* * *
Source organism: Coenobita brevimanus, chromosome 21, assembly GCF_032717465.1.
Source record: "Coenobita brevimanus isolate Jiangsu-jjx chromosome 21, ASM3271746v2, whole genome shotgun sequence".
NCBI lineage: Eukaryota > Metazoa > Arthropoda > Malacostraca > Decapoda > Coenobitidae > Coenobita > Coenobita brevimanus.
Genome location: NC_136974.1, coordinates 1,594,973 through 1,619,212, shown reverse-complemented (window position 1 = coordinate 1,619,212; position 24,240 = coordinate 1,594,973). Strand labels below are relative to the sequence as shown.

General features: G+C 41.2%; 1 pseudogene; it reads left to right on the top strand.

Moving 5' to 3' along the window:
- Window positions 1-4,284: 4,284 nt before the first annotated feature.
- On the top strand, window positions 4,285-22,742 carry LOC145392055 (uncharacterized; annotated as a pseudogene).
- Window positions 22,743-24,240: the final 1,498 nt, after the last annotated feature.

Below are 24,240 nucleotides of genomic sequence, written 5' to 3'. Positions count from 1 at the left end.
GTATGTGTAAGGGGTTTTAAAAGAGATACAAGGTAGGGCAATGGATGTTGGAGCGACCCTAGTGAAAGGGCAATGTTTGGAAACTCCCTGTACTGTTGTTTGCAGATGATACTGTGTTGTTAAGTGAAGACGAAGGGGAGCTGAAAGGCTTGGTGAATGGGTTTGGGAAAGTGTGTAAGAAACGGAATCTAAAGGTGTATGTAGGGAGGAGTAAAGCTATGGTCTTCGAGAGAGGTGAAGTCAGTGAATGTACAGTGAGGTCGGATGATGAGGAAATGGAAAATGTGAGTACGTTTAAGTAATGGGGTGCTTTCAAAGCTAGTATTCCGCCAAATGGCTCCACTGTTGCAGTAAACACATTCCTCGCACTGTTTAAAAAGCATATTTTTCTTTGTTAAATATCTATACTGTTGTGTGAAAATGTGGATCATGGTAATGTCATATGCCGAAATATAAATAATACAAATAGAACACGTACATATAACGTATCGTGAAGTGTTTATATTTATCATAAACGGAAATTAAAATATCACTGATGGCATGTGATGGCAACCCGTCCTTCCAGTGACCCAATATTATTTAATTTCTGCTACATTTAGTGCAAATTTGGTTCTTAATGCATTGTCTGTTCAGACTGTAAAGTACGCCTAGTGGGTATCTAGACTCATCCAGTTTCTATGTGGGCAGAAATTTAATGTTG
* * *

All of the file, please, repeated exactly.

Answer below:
Source organism: Coenobita brevimanus, chromosome 21, assembly GCF_032717465.1.
Source record: "Coenobita brevimanus isolate Jiangsu-jjx chromosome 21, ASM3271746v2, whole genome shotgun sequence".
NCBI lineage: Eukaryota > Metazoa > Arthropoda > Malacostraca > Decapoda > Coenobitidae > Coenobita > Coenobita brevimanus.
Genome location: NC_136974.1, coordinates 1,594,973 through 1,619,212, shown reverse-complemented (window position 1 = coordinate 1,619,212; position 24,240 = coordinate 1,594,973). Strand labels below are relative to the sequence as shown.

General features: G+C 41.2%; 1 pseudogene; it reads left to right on the top strand.

Moving 5' to 3' along the window:
- Window positions 1-4,284: 4,284 nt before the first annotated feature.
- On the top strand, window positions 4,285-22,742 carry LOC145392055 (uncharacterized; annotated as a pseudogene).
- Window positions 22,743-24,240: the final 1,498 nt, after the last annotated feature.

Below are 24,240 nucleotides of genomic sequence, written 5' to 3'. Positions count from 1 at the left end.
GTATGTGTAAGGGGTTTTAAAAGAGATACAAGGTAGGGCAATGGATGTTGGAGCGACCCTAGTGAAAGGGCAATGTTTGGAAACTCCCTGTACTGTTGTTTGCAGATGATACTGTGTTGTTAAGTGAAGACGAAGGGGAGCTGAAAGGCTTGGTGAATGGGTTTGGGAAAGTGTGTAAGAAACGGAATCTAAAGGTGTATGTAGGGAGGAGTAAAGCTATGGTCTTCGAGAGAGGTGAAGTCAGTGAATGTACAGTGAGGTCGGATGATGAGGAAATGGAAAATGTGAGTACGTTTAAGTAATGGGGTGCTTTCAAAGCTAGTATTCCGCCAAATGGCTCCACTGTTGCAGTAAACACATTCCTCGCACTGTTTAAAAAGCATATTTTTCTTTGTTAAATATCTATACTGTTGTGTGAAAATGTGGATCATGGTAATGTCATATGCCGAAATATAAATAATACAAATAGAACACGTACATATAACGTATCGTGAAGTGTTTATATTTATCATAAACGGAAATTAAAATATCACTGATGGCATGTGATGGCAACCCGTCCTTCCAGTGACCCAATATTATTTAATTTCTGCTACATTTAGTGCAAATTTGGTTCTTAATGCATTGTCTGTTCAGACTGTAAAGTACGCCTAGTGGGTATCTAGACTCATCCAGTTTCTATGTGGGCAGAAATTTAATGTTG